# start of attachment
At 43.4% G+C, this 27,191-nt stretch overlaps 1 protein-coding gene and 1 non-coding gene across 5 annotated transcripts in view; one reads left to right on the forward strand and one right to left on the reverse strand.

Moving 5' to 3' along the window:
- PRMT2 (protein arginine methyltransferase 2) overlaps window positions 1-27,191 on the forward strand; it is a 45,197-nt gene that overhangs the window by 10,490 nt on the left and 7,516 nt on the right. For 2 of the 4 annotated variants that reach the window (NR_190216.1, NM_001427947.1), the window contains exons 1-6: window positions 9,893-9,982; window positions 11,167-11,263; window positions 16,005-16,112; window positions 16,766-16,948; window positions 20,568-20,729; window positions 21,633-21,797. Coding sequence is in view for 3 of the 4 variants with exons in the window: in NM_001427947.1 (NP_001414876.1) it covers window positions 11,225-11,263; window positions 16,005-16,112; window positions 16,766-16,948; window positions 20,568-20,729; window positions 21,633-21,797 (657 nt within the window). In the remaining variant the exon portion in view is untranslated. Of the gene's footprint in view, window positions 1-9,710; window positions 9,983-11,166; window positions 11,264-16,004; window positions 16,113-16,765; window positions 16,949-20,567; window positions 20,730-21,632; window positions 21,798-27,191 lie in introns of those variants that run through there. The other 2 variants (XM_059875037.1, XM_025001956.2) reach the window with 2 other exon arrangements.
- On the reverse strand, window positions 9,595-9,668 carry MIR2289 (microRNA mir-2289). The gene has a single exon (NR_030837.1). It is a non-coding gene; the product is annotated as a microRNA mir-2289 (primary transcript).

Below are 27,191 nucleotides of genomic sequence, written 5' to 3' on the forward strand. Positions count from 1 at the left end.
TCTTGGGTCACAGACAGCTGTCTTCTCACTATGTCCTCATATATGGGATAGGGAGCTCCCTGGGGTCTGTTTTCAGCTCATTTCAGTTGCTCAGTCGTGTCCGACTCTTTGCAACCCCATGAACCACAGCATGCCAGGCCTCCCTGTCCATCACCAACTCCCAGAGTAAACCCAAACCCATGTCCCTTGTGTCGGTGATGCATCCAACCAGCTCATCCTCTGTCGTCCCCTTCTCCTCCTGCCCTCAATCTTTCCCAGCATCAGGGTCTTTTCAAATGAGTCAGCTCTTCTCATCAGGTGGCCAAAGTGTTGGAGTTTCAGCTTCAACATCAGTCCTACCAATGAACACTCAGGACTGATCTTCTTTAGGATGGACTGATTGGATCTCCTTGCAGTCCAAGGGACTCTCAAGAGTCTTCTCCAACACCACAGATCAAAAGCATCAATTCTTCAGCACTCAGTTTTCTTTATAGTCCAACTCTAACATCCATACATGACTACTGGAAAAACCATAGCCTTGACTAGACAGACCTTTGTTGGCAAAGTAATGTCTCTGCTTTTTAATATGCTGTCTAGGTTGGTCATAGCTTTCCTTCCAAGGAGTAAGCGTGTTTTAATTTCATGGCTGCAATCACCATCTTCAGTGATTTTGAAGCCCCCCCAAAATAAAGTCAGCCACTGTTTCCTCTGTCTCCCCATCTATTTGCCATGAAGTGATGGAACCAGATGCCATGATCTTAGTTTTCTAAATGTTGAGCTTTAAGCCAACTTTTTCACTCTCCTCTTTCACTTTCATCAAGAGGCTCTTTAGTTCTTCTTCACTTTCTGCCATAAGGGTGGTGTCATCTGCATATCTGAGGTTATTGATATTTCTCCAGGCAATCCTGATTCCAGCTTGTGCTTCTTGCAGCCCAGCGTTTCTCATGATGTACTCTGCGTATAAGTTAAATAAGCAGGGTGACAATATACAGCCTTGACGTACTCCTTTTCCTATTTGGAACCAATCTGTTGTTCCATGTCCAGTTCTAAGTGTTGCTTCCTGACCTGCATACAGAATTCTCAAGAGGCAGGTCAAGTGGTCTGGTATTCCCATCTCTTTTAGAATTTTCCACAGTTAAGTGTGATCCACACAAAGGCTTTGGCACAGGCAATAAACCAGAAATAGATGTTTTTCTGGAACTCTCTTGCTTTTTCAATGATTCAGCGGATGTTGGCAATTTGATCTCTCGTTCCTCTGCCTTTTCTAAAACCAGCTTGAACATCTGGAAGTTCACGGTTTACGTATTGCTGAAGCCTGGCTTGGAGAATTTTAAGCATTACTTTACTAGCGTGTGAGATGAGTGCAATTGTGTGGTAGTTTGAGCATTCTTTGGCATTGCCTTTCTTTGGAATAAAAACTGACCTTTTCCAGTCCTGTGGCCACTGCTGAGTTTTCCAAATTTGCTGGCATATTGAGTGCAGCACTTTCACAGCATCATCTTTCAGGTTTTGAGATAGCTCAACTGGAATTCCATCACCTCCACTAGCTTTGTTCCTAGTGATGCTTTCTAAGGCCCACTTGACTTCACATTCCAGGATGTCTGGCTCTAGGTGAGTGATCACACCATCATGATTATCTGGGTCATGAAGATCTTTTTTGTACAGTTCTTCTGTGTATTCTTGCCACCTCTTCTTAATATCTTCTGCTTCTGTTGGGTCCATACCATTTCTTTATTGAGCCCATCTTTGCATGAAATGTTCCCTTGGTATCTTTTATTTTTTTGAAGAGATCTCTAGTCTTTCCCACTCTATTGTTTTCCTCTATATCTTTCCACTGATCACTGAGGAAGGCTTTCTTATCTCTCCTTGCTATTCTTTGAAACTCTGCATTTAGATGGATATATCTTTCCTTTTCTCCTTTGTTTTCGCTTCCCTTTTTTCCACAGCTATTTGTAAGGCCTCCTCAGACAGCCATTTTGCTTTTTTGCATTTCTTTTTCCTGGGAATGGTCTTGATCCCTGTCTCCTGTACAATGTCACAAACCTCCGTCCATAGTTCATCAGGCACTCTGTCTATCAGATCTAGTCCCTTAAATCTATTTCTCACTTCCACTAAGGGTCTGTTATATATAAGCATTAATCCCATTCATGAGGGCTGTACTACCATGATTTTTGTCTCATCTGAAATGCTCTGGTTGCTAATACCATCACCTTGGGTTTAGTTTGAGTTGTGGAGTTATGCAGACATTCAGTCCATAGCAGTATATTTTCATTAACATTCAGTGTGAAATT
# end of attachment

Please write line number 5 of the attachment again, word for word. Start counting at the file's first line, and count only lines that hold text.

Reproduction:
Below are 27,191 nucleotides of genomic sequence, written 5' to 3' on the forward strand. Positions count from 1 at the left end.